Anita Zappacosta, the executive director of OmegaLabs USA and Tropical Shine who has vast experience in the nail industry, concurs that cutting the cuticle should be avoided at all times. Since it is an area of closed skin, attempting to cut it could potentially expose it to bacteria, causing an infection. Instead, she suggests gently softening the cuticle area through a warm soak, cuticle cream or oil, and pushing it back with either a cuticle pusher or an orange wood stick. This method of softening and gently pushing back the cuticle is the ideal approach to maintaining healthy, well-cared-for nails.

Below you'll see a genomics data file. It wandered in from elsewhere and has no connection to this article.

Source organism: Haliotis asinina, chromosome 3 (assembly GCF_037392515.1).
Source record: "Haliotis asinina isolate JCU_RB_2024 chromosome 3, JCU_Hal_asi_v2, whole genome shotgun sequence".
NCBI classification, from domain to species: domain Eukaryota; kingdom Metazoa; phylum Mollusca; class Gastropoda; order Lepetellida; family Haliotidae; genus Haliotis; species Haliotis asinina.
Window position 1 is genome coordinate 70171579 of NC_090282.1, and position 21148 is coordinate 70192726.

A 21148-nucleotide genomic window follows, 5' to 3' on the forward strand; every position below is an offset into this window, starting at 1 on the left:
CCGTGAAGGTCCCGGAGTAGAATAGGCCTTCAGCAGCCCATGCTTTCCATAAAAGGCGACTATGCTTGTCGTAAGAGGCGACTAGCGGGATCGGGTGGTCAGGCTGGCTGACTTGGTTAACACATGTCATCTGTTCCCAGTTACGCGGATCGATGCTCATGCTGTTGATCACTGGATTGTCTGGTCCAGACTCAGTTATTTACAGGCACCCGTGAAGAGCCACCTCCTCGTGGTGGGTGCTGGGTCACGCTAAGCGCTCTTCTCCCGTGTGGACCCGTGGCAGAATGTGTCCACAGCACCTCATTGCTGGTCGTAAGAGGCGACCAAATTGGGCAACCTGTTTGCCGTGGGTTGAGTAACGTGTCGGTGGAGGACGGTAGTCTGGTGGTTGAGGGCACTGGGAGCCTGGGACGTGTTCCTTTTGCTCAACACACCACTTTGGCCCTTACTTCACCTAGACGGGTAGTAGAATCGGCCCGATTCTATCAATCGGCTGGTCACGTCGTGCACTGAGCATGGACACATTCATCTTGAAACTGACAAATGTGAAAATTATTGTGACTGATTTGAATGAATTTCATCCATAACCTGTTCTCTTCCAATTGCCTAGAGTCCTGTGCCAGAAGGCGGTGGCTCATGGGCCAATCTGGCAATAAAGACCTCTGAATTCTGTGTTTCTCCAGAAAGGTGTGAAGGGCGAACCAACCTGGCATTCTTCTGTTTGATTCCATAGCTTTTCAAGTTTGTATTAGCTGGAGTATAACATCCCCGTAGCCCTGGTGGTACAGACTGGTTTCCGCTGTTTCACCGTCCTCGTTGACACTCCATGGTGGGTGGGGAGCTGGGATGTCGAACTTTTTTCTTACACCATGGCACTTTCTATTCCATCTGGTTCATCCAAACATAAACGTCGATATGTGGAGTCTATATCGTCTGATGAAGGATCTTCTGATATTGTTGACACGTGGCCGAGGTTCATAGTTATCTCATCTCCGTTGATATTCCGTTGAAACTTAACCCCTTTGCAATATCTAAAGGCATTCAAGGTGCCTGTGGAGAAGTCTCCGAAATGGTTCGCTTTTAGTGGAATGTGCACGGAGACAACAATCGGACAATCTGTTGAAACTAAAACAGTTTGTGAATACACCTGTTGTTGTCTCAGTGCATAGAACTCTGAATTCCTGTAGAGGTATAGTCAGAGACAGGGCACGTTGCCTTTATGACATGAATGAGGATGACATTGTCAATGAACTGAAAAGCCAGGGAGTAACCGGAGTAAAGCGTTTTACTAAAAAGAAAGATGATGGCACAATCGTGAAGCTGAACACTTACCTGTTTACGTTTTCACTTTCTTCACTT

Texting and typing
If you needed further motivation to stop using your phone, consider this: the sound you hear when your nails hit the keyboard or screen is not just irritating, but can also damage your nails. Dr. Tomc explains that habitual trauma can gradually weaken the nail plate. Therefore, if you can hear your nails tapping against the screen or keys while typing, it’s important to either trim your nails or change your typing approach to prevent damage.
Please remember that it will take some time for your nails to strengthen, thus it might take a moment before you see any noticeable improvements. According to Dr. Tomc, the growth period for a full new fingernail is approximately six months, while a brand new toenail may take a year.